While there may be no indication of any wrongdoing, Ottapathu’s investment in a tax haven raises eyebrows. The British Virgin Islands is considered by many as one of the murkiest and most secretive financial jurisdictions in the world. Although offshore companies are not illegal, they have become an escape route for the wealthy to hide cash, facilitate money laundering, as well as to conceal corruption.
Ottapathu has denied that he has an offshore company, saying only that he merely made a $250 000 capital investment in a Dubai-based company under the same name, Covering Concepts Global Limited. The company, he says, is owned by “two gentlemen” from his place in India. “It’s a temporary financial support for their business in Dubai,” he told INK Centre in an interview. “I am awaiting repayment of the loan and sign off my shares (sic).”
Ottapathu has denied knowledge of an offshore company under his name. He says his two business partners, Nair and Vasudevan, may have set up the company without his knowledge. However, records obtained by INK Centre as a part of the Pandora Papers tell a completely different story. His signature is all over documents of incorporation. (Download shareholders’ minutes here)
He attended or participated in a meeting of the company’s shareholders a week after the company was incorporated in the British Virgin Islands, according to minutes reviewed by INK Centre. During the meeting, Nair and Vasudevan were appointed directors and authorised “to open, operate and close bank accounts on behalf of the company in any bank within the territory of the United Arab Emirates and elsewhere…”. The minutes were signed by Ottapathu and his two business associates. In addition, Ottapathu’s Botswana passport was used to register the BVI company as well as a signed letter from Choppies confirming his residential address.
In a statement to INK Centre, the CEO and Director of Covering Concepts Furniture Trading, Jayaraj Padinjaredath Vasudevan, avoids addressing Ottapathu’s claim that he and Rajesh Nair may have registered the company without his knowledge but confirms that they registered the BVI business and Ottapathu’s shareholding.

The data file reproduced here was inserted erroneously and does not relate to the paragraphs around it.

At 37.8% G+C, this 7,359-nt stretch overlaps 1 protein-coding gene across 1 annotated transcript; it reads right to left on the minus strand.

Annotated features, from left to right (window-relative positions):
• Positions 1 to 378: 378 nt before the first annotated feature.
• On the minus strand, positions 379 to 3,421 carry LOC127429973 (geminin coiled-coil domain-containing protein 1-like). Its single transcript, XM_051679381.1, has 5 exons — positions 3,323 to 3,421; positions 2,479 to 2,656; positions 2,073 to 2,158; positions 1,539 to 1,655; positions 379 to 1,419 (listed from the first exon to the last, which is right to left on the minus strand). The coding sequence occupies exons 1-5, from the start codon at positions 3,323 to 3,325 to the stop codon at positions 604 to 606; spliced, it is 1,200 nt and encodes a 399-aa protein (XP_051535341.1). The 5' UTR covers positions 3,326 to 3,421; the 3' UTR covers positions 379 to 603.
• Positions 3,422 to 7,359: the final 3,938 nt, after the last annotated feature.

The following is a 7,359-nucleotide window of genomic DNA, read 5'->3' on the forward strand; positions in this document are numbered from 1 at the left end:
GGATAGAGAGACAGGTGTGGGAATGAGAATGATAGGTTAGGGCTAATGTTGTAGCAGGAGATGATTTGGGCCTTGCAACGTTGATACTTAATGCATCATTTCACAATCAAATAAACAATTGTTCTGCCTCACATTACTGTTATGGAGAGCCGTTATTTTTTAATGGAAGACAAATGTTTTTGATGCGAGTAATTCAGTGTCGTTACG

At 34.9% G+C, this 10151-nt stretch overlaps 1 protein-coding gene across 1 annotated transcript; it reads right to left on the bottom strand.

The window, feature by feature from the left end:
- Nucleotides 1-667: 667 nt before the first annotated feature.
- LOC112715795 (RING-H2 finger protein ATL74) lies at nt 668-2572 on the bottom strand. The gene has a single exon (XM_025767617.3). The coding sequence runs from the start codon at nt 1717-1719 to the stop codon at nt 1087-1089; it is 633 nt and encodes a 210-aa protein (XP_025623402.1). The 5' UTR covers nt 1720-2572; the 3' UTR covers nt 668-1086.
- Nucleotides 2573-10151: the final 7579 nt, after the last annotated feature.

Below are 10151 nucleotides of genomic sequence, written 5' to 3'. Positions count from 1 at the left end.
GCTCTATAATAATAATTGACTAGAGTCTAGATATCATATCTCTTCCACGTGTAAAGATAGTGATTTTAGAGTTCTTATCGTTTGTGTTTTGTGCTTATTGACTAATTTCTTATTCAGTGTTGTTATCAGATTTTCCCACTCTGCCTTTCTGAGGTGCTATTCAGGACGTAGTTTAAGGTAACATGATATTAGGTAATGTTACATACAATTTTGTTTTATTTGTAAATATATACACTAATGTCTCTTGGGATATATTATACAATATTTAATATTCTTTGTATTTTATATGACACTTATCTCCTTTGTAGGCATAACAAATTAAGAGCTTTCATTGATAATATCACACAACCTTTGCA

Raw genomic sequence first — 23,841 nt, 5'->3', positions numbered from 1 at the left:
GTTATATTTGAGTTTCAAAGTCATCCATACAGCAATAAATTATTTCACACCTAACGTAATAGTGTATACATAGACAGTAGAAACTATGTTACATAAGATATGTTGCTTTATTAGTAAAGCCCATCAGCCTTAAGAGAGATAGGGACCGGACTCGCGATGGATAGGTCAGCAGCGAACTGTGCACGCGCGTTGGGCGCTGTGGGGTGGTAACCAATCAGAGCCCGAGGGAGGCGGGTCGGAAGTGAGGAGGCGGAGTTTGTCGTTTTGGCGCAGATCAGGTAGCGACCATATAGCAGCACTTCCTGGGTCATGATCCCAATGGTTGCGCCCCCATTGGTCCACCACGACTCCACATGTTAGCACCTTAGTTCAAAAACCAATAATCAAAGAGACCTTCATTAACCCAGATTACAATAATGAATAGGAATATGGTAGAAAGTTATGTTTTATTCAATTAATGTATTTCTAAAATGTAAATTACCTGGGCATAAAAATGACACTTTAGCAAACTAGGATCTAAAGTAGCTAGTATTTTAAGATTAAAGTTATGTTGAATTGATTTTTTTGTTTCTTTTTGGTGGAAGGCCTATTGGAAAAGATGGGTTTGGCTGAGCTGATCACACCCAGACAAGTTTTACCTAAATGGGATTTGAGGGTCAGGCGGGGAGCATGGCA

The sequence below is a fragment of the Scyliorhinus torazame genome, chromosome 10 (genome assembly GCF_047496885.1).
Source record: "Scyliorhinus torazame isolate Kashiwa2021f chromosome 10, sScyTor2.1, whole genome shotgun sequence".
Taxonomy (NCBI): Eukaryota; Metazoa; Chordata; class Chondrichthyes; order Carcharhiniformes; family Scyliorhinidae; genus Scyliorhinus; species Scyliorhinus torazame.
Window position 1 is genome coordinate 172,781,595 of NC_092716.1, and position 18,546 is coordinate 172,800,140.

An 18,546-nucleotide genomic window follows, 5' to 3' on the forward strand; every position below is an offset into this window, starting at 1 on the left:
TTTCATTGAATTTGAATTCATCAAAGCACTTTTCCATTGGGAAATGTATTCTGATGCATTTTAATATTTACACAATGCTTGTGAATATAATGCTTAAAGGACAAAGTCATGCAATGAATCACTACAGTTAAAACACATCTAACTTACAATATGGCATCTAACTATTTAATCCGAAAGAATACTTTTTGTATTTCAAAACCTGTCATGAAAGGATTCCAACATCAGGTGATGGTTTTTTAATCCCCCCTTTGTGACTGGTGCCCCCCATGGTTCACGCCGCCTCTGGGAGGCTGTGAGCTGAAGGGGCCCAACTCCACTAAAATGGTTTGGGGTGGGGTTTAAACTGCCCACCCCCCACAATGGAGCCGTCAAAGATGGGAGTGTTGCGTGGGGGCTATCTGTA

He defends the decision to register a BVI company thus: “…we wanted to sign all our supplier’s exclusivity contracts through an external company. This is because in Dubai 51% of our company is owned by a UAE local and in case there is any issue of the local taking over our company, our agency agreements are safe (sic)”. Until June 2021, 100% foreign ownership of companies was forbidden.
According to Vasudevan, Ottapathu invested in the BVI company on the basis of an agreement that he would get 51% of the company. “We could not, obviously, give this in our Dubai company,” Vasudevan says in his statement. “So, we decided to part 51% of the share of our BVI company to him. He luckily agreed to this. So, we moved our papers and got this done. His investment is USD 250,000.” [See Vasudevan’s full response].
Vasudevan says they are now in the process of removing Ottapathu from the company and paying him back his money. According to him, they intend to liquidate the company in the next couple of months.
As for Trident Trust Company, Vasudevan says they do not have a direct connection with the company. “We gave the responsibility (or registering the BVI shell company) to a local company. (They) probably engaged Trident (Trust) to do the job,” he says. (Additional contribution by Goitseone Seven)